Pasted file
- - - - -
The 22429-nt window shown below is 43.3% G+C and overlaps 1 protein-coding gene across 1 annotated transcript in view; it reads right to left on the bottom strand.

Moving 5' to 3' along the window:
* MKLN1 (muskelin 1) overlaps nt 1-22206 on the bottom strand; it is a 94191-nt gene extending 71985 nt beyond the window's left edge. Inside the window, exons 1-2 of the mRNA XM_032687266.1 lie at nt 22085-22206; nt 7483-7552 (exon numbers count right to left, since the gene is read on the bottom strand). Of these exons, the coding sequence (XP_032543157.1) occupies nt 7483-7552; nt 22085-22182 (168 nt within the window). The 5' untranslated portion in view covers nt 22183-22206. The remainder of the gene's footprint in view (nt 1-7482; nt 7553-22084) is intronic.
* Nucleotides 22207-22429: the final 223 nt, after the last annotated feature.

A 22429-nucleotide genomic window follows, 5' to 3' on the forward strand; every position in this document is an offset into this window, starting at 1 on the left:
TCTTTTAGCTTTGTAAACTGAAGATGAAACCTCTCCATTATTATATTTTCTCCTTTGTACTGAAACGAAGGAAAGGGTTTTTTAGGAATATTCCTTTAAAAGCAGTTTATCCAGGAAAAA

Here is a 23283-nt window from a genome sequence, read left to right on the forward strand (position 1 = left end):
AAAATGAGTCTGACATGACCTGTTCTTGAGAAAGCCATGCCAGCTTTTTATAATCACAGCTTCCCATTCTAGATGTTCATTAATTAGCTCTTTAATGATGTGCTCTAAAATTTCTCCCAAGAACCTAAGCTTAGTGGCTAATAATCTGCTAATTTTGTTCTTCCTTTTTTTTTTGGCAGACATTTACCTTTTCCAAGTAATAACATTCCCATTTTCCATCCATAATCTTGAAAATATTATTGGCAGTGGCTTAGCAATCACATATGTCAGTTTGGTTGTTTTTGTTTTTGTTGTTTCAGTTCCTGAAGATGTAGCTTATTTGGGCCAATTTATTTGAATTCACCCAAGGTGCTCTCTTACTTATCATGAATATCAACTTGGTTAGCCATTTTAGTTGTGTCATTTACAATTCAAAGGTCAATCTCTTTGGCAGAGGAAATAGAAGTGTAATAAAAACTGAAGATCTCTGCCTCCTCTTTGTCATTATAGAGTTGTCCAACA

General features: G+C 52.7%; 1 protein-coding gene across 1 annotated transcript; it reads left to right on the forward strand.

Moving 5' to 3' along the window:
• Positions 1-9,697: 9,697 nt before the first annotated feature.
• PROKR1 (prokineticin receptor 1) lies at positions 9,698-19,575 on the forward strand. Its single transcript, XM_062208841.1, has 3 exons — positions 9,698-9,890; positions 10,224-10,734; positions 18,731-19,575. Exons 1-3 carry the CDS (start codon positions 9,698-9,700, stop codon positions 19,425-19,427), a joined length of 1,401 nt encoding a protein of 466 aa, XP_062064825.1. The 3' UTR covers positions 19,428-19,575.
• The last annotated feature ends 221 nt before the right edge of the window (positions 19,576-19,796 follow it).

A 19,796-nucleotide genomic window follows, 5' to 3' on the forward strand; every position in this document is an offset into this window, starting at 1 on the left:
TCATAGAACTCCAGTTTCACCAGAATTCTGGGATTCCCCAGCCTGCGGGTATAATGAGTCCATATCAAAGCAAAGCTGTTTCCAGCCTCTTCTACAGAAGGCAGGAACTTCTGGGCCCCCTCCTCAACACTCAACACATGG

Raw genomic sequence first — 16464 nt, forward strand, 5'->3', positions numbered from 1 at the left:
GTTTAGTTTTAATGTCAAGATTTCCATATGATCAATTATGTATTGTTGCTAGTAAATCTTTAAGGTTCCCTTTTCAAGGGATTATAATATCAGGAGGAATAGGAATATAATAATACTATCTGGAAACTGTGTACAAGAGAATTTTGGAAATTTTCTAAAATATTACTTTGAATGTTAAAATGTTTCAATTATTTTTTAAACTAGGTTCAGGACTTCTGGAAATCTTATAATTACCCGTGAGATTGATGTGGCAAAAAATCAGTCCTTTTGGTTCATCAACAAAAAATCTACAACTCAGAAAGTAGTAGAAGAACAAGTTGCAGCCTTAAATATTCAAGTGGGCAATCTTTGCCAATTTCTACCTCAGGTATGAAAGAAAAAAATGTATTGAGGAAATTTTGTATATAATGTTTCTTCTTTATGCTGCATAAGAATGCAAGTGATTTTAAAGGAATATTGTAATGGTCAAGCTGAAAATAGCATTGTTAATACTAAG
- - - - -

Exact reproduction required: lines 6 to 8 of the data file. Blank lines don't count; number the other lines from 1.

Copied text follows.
TCTTTTAGCTTTGTAAACTGAAGATGAAACCTCTCCATTATTATATTTTCTCCTTTGTACTGAAACGAAGGAAAGGGTTTTTTAGGAATATTCCTTTAAAAGCAGTTTATCCAGGAAAAA

Here is a 23283-nt window from a genome sequence, read left to right on the forward strand (position 1 = left end):
AAAATGAGTCTGACATGACCTGTTCTTGAGAAAGCCATGCCAGCTTTTTATAATCACAGCTTCCCATTCTAGATGTTCATTAATTAGCTCTTTAATGATGTGCTCTAAAATTTCTCCCAAGAACCTAAGCTTAGTGGCTAATAATCTGCTAATTTTGTTCTTCCTTTTTTTTTTGGCAGACATTTACCTTTTCCAAGTAATAACATTCCCATTTTCCATCCATAATCTTGAAAATATTATTGGCAGTGGCTTAGCAATCACATATGTCAGTTTGGTTGTTTTTGTTTTTGTTGTTTCAGTTCCTGAAGATGTAGCTTATTTGGGCCAATTTATTTGAATTCACCCAAGGTGCTCTCTTACTTATCATGAATATCAACTTGGTTAGCCATTTTAGTTGTGTCATTTACAATTCAAAGGTCAATCTCTTTGGCAGAGGAAATAGAAGTGTAATAAAAACTGAAGATCTCTGCCTCCTCTTTGTCATTATAGAGTTGTCCAACA